Yes, there are more ticks out there this year, but pinning down an exact reason for the bump in population is difficult.
"My take on it would be: It's often hard to say with any certainty what causes variation in the population of any species of arthropod," said Dr. Brian Allan, an entomologist with the Department of Entomology at the University of Illinois at Urbana-Champaign.
Allan specializes in the study of ticks and mosquitoes.
"Ticks have a multi-year life cycle so they live through several years and several life stages. It's hard to say with certainty the reason we have more ticks is because we had a warm summer, or because of something else that played a role. It could have been that an important host animal had a good year or that we had a mild winter. There could be multiple explanations."
There are several species of ticks that call Illinois home, and insect scientists have seen a rise in the American dog tick this year, a species known to play host to Rocky Mountain spotted fever.
Another species of tick, the Lone Star tick, also carries the disease and was recently discovered to carry a rare virus: The Heartland virus. The virus had not been found in ticks previously. The Lone Star tick calls Southern Illinois home and is also known to carry Rocky Mountain spotted fever and ehrlichiosis.
"People living in the southern half of Illinois should be more concerned than those who don't, but, the Lone Star tick is not a major carrier of the virus," Allan said. "I think it's something certainly to be aware of, but no special or additional precautions are needed. Ticks can transmit diseases, and there are steps you can take to protect yourself if you like to recreate outside."
Heartland virus was diagnosed in two people in Missouri in 2009. Researchers collected nearly 60,000 ticks and found the virus in one out of every 500 Lone Star ticks tested, according to a report about the virus published Monday by the Centers for Disease Control and Prevention. The virus causes low white blood cell counts, fever, headaches, chills and mild diarrhea. Both people infected with the virus recovered. Because it is a virus, Heartland is not treatable with antibiotics.
Melaney Arnold with the Illinois Department of Public Health confirmed there have been no diagnosed cases of the virus in Illinois.
"There are a lot of tick-borne illnesses and our recommendations are the same: Wear a repellent with 20-30 percent DEET, a product that contains permethrin, tuck pants into boots, avoid high grass, and do tick checks after you go out walking in the woods," Arnold said.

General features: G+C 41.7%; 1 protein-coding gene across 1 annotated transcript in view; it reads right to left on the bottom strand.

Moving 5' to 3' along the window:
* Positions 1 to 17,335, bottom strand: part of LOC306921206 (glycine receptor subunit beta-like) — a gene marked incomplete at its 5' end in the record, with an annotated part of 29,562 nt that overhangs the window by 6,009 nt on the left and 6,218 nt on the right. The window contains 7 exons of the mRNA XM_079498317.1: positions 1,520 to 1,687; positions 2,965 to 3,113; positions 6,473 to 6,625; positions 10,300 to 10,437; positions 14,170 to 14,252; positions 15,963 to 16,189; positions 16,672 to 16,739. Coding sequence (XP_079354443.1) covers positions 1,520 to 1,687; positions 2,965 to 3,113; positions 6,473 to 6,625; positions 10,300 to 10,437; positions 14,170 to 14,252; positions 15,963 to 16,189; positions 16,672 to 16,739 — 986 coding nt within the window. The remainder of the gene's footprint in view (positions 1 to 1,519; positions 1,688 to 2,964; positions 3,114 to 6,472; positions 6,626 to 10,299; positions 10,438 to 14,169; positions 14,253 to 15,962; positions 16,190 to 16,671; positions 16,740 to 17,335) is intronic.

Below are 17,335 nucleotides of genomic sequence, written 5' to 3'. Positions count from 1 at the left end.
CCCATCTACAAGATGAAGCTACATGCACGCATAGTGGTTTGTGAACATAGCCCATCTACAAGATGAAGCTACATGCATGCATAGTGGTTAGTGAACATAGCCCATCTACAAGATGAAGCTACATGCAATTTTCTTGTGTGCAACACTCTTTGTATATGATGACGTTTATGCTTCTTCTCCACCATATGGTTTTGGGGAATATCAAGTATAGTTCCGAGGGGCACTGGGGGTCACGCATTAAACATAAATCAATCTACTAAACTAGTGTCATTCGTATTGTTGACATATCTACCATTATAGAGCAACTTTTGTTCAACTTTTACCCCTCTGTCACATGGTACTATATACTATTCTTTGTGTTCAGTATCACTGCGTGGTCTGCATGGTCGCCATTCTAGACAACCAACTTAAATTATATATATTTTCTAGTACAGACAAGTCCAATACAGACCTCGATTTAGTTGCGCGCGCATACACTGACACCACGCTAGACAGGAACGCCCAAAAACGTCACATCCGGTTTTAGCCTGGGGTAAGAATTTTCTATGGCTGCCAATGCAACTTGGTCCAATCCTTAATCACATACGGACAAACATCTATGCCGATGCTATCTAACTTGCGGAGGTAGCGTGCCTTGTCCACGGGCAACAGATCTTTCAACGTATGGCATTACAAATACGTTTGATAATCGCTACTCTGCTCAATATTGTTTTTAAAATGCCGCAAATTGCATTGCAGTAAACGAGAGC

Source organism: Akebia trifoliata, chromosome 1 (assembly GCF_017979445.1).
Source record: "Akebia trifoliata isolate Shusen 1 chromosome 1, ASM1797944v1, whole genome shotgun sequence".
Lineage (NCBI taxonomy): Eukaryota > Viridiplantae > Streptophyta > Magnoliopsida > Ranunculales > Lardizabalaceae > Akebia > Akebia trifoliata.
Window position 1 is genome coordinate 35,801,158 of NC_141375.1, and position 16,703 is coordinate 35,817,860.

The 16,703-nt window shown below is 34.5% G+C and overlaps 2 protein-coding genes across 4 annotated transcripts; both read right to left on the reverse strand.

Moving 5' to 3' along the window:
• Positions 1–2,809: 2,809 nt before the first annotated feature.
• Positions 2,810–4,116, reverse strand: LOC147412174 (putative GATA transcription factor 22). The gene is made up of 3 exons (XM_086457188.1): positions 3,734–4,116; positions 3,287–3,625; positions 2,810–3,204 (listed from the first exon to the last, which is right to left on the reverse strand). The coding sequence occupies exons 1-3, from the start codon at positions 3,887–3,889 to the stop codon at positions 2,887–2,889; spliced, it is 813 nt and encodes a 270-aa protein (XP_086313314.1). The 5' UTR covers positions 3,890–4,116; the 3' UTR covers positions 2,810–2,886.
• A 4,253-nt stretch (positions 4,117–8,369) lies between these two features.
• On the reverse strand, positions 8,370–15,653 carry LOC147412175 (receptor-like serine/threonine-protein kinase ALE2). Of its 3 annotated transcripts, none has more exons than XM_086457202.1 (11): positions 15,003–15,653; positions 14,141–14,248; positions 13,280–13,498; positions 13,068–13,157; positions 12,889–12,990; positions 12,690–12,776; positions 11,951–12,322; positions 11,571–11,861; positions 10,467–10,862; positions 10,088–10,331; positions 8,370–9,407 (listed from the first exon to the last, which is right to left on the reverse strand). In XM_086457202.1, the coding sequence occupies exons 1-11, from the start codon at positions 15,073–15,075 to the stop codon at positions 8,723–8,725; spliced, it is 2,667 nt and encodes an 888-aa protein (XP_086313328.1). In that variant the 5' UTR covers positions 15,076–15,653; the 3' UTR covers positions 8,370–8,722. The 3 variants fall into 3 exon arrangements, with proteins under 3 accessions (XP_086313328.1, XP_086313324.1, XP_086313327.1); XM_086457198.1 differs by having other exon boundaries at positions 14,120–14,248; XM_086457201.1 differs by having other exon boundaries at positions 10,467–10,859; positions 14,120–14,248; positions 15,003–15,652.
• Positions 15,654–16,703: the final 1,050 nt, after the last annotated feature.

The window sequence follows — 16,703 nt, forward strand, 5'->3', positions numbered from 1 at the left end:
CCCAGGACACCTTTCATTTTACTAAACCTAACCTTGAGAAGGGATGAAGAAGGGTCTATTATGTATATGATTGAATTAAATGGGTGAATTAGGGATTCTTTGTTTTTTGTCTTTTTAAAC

The bite of an infected tick can transmit Lyme disease, Rocky Mountain spotted fever, tularemia, ehrlichiosis, and now, Heartland virus. It takes at least 24 hours for a disease to transfer from tick to human, so, the faster a tick is found and removed and attachment prevented, the less likely any disease will be transmitted.
Ticks aren't the only blood-sucking insect that seem to have increased numbers this year.
Mosquitos also have had a good year, but, not the particular species that carries West Nile Virus, Allan said. In fact, it's been a worse year for the Culex, or common house mosquito, than last year because of the wet spring and early summer
"Which seems counter-intuitive," he said. "Last summer was a very bad summer because it was a very dry summer. There were more incidents of mosquito-borne disease, like West Nile virus, because of the drought."
Mosquitos need water to breed so how can a drought create more disease-carrying mosquitos?
The answer: Catch basins in urban and downtown areas that are designed to hold excess run-off.
"Those species tend to live in urban/downtown areas and the reason you get more of those during a dry year than a wet year is because the larvae get washed out of the catch basins during a wet year, more than they do during a dry year," he said. "When they don't get washed out, there are more mosquitoes. Last summer was one of the worst summers for West Nile virus because it was such a dry year."
But, that doesn't mean mosquitoes are having a bad breeding year. There is a species that thrives in the water and is usually the mosquito that invades backyard parties.
"The mosquitoes that like to breed in flood waters are probably more numerous this year," Allan said. "People are probably getting bitten by lots of mosquitoes, and, because of that, they think they are having a really bad mosquito year, especially in rural areas. Fortunately, flood water mosquitoes tend not to be important disease vectors in the U.S. People could be sitting in their backyards getting bit to pieces, but, they are probably not getting bitten by one of the species that carries diseases."